# Calculating Extruder Performance

Modified on Saturday, 31 January 2015 01:16 AM by mpieler — Categorized as: Consultants Corner

Calculating Extruder Performance
Vol. 4 #1, April 1975

It is of tremendous help and saves a great deal of time and money to get your extruder operating satisfactorily if you have available a good program that can calculate extruder performances. Such a program is a very valuable tool and open new horizons as to what can be accomplished in screw design. It must not, however, be considered a panacea for all problems. It is a method of screw design and must be properly used.

In addition to designing new screws it is often helpful in studying performance of an existing setup. In several cases we found that product temperature readings were inaccurate as taken in both plant and laboratory. In some cases we have found that horse power readings were incorrect and, of course, this is in addition to fulfilling the main purpose which is to design a screw that will meet predetermined performance requirements.

In analyzing the performance of pellet and powder fed extruders it is often important to determine the melting capability of the screw and make sure that all of the material issuing from the extruder will be molten. Also, it is important to determine the temperature uniformity or temperature variation in the extruded material. In an analyzing a melt fed extruder it is usually found that attaining the desired rate and pressure is the most critical problem, although in some cases, holding the extruder below the maximum allow able temperature may be of prime importance.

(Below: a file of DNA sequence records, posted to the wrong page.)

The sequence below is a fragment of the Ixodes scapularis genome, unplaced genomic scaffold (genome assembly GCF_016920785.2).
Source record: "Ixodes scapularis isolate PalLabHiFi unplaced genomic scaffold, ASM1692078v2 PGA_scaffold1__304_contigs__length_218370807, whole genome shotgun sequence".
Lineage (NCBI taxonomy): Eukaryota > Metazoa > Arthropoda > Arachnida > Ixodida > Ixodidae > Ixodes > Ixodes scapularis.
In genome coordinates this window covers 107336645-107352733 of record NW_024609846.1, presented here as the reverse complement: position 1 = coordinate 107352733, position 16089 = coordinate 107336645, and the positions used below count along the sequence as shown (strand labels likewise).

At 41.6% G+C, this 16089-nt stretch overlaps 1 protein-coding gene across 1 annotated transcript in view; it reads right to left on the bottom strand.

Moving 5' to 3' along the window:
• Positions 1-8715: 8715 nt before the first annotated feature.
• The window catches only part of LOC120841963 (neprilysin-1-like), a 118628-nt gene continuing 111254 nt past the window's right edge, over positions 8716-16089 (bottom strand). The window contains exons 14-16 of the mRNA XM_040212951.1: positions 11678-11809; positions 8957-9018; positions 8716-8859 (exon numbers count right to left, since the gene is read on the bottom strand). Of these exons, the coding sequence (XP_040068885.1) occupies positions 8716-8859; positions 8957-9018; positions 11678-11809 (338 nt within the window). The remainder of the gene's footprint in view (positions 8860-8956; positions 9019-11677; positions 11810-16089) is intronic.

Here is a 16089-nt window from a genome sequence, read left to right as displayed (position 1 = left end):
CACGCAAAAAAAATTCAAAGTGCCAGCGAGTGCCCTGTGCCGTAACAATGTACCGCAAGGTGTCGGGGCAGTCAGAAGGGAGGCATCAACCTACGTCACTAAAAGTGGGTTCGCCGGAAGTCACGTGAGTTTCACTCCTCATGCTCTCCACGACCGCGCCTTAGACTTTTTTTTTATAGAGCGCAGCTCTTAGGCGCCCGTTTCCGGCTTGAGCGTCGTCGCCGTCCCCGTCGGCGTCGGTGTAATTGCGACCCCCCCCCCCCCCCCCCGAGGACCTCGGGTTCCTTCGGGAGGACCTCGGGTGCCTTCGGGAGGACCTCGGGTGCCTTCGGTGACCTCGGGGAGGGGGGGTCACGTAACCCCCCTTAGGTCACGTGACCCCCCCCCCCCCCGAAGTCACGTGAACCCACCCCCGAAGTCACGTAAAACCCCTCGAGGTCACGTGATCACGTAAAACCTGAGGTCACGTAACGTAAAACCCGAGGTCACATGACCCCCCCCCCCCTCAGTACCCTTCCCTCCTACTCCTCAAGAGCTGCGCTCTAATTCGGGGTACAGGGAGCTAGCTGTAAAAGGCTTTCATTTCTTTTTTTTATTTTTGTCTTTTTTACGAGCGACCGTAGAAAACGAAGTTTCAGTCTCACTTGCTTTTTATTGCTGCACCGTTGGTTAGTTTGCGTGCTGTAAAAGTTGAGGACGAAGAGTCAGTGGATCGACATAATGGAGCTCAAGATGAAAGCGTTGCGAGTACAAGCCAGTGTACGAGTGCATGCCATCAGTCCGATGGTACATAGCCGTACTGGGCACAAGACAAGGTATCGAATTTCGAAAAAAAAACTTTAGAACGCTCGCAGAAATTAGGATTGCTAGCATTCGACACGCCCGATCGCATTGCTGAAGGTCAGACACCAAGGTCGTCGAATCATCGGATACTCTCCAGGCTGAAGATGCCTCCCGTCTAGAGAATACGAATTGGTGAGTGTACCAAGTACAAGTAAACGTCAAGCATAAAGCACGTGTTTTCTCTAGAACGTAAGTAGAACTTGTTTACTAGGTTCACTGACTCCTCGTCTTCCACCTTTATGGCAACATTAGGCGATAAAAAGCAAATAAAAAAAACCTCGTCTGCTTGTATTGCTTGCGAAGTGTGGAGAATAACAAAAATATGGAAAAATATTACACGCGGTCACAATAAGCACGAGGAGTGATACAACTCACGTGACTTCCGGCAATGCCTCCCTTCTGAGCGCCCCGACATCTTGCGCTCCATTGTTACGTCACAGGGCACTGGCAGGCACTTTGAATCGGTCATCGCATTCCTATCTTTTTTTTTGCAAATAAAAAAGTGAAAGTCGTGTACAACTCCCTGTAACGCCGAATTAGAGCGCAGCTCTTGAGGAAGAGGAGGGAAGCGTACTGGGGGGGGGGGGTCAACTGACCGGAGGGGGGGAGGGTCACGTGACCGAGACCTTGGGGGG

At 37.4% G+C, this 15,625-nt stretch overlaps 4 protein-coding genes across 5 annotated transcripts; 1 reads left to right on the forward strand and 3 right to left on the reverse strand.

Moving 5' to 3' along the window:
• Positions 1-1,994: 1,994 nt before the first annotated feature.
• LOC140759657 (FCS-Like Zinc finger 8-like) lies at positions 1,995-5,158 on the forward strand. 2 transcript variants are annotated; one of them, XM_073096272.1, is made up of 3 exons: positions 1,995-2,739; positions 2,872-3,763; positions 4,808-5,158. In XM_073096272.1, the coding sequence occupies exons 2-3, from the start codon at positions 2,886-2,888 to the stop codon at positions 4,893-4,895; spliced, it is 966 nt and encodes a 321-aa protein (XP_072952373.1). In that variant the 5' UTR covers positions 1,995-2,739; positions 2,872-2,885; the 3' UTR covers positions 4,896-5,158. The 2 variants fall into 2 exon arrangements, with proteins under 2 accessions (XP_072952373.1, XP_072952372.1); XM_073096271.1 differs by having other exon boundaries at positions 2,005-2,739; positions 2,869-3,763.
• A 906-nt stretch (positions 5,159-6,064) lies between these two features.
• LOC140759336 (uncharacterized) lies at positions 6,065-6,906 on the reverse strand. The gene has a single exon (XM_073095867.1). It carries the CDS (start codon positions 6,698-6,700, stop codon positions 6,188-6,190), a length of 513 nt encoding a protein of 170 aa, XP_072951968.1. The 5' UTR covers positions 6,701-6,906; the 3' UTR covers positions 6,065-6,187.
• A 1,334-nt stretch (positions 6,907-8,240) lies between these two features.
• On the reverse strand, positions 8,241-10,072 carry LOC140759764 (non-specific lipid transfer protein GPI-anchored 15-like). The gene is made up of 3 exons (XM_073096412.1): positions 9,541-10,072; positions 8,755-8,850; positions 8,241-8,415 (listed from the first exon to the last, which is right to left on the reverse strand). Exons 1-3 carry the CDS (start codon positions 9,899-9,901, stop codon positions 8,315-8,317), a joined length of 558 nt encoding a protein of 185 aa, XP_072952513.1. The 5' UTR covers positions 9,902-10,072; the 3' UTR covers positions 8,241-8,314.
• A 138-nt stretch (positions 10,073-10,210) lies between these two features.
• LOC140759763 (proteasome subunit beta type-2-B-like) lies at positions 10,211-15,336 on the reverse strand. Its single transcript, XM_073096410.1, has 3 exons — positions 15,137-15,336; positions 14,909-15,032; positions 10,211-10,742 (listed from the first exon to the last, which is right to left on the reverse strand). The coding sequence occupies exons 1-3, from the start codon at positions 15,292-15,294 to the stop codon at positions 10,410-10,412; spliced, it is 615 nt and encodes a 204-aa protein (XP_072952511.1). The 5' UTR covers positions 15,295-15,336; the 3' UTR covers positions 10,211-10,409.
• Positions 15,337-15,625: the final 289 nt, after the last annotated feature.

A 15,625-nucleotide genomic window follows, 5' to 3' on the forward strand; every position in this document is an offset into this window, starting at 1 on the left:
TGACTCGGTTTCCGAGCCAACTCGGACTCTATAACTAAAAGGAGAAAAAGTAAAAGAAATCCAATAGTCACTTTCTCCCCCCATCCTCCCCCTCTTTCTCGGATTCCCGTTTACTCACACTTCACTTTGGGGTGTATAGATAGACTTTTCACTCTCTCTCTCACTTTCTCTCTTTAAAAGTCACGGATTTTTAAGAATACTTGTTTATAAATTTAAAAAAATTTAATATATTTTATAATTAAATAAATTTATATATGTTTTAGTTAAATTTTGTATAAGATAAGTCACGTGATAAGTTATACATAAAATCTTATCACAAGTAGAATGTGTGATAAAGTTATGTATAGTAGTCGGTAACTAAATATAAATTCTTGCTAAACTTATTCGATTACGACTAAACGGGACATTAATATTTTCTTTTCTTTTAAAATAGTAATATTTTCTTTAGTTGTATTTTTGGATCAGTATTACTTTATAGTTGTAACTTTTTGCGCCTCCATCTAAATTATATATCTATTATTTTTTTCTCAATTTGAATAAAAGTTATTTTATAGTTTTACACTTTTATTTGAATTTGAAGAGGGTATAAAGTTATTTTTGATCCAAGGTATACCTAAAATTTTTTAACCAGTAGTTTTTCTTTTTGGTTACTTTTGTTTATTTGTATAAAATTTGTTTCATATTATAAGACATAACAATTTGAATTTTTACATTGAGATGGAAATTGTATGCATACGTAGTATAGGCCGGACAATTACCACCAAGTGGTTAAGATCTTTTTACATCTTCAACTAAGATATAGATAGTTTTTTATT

In developing a completely new design it is usual to go through three main areas of work; whereas, modifying on existing design may eliminate the first step:

Step #1 could be called a brain storming session. Here one checks the performance of widely different designs and then narrows the field of operations until the diameter and length appear fixed and an RPM range has been determined. In the case where there is more than one material involved, this is done on the material which is expected to offer the greatest problem and is then checked on an other material with different characteristics.

Step #2 consists of making a detailed analysis of screws having relatively minor variations, one from the other, until an optimum design is selected that is anticipated to give the best overall performance across the range of materials and operating conditions.

Step #3 constitutes a thorough study and analysis of the performance of the selected screw design on all of the materials to be covered and on all of the operating conditions that may be encountered. If this analysis is not satisfactory it may be required to re turn to step #2 and make a modification in screw design and then return to the analysis of step #3 until the desired extruder performance is obtained.

In some cases it is necessary to make from 50 to 100 runs through the computer to optimize the design of one screw. This is because of the tremendous number of different designs that are available, and from these the best is to be selected.

This method permits us to simulate the performance of dozens of extruders and screw designs under a variety of operating conditions such as RPM, heating and cooling temperatures, head pressures wear, etc. that would take years to do in actual performance on one or more extruders. The cost saving is tremendous. The simulation can be carried out at a fraction of 1 % of the physical cost. Today it is possible to approach optimum performance rather than, as often happened in the past, be compelled to be satisfied with a screw design of questionable value. Now we can find that "good" design that formerly we couldnâ€™t afford to look for.

- Louis F. Street